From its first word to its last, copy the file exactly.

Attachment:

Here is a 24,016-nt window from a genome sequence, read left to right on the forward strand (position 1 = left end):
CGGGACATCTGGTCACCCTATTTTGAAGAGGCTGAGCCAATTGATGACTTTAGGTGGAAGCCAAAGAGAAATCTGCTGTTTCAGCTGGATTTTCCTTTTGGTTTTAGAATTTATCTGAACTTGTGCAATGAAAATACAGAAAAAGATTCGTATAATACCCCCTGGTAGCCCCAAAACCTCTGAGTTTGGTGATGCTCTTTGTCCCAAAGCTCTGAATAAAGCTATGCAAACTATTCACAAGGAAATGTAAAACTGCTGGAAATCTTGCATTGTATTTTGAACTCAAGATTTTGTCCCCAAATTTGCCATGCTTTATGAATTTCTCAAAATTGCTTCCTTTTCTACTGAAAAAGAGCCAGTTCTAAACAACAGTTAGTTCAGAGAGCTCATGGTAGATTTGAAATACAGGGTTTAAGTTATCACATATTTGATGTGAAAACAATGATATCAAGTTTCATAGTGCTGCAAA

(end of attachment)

Here is a 24,016-nt window from a genome sequence, read left to right on the forward strand (position 1 = left end):
CGGGACATCTGGTCACCCTATTTTGAAGAGGCTGAGCCAATTGATGACTTTAGGTGGAAGCCAAAGAGAAATCTGCTGTTTCAGCTGGATTTTCCTTTTGGTTTTAGAATTTATCTGAACTTGTGCAATGAAAATACAGAAAAAGATTCGTATAATACCCCCTGGTAGCCCCAAAACCTCTGAGTTTGGTGATGCTCTTTGTCCCAAAGCTCTGAATAAAGCTATGCAAACTATTCACAAGGAAATGTAAAACTGCTGGAAATCTTGCATTGTATTTTGAACTCAAGATTTTGTCCCCAAATTTGCCATGCTTTATGAATTTCTCAAAATTGCTTCCTTTTCTACTGAAAAAGAGCCAGTTCTAAACAACAGTTAGTTCAGAGAGCTCATGGTAGATTTGAAATACAGGGTTTAAGTTATCACATATTTGATGTGAAAACAATGATATCAAGTTTCATAGTGCTGCAAA